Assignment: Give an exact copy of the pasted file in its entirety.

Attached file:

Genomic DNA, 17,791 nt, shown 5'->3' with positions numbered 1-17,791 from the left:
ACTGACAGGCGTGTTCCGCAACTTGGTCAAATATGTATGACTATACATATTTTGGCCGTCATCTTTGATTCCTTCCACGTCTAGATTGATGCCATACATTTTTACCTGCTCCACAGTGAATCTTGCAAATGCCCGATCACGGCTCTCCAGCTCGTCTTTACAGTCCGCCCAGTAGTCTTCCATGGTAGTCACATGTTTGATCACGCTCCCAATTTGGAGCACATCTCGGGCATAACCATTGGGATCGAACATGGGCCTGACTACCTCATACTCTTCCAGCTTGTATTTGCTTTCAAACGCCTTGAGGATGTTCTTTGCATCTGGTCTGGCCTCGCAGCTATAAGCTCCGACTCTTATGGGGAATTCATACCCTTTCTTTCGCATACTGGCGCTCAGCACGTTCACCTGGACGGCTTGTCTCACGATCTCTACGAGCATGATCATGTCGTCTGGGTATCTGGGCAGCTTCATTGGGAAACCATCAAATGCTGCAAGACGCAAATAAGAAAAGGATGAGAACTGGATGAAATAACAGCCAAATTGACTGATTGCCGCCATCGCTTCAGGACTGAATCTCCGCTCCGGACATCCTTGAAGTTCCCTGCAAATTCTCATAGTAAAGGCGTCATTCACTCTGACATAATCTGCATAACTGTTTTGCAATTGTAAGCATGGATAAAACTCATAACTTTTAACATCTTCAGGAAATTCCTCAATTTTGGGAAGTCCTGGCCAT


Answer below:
Genomic DNA, 17,791 nt, shown 5'->3' with positions numbered 1-17,791 from the left:
ACTGACAGGCGTGTTCCGCAACTTGGTCAAATATGTATGACTATACATATTTTGGCCGTCATCTTTGATTCCTTCCACGTCTAGATTGATGCCATACATTTTTACCTGCTCCACAGTGAATCTTGCAAATGCCCGATCACGGCTCTCCAGCTCGTCTTTACAGTCCGCCCAGTAGTCTTCCATGGTAGTCACATGTTTGATCACGCTCCCAATTTGGAGCACATCTCGGGCATAACCATTGGGATCGAACATGGGCCTGACTACCTCATACTCTTCCAGCTTGTATTTGCTTTCAAACGCCTTGAGGATGTTCTTTGCATCTGGTCTGGCCTCGCAGCTATAAGCTCCGACTCTTATGGGGAATTCATACCCTTTCTTTCGCATACTGGCGCTCAGCACGTTCACCTGGACGGCTTGTCTCACGATCTCTACGAGCATGATCATGTCGTCTGGGTATCTGGGCAGCTTCATTGGGAAACCATCAAATGCTGCAAGACGCAAATAAGAAAAGGATGAGAACTGGATGAAATAACAGCCAAATTGACTGATTGCCGCCATCGCTTCAGGACTGAATCTCCGCTCCGGACATCCTTGAAGTTCCCTGCAAATTCTCATAGTAAAGGCGTCATTCACTCTGACATAATCTGCATAACTGTTTTGCAATTGTAAGCATGGATAAAACTCATAACTTTTAACATCTTCAGGAAATTCCTCAATTTTGGGAAGTCCTGGCCAT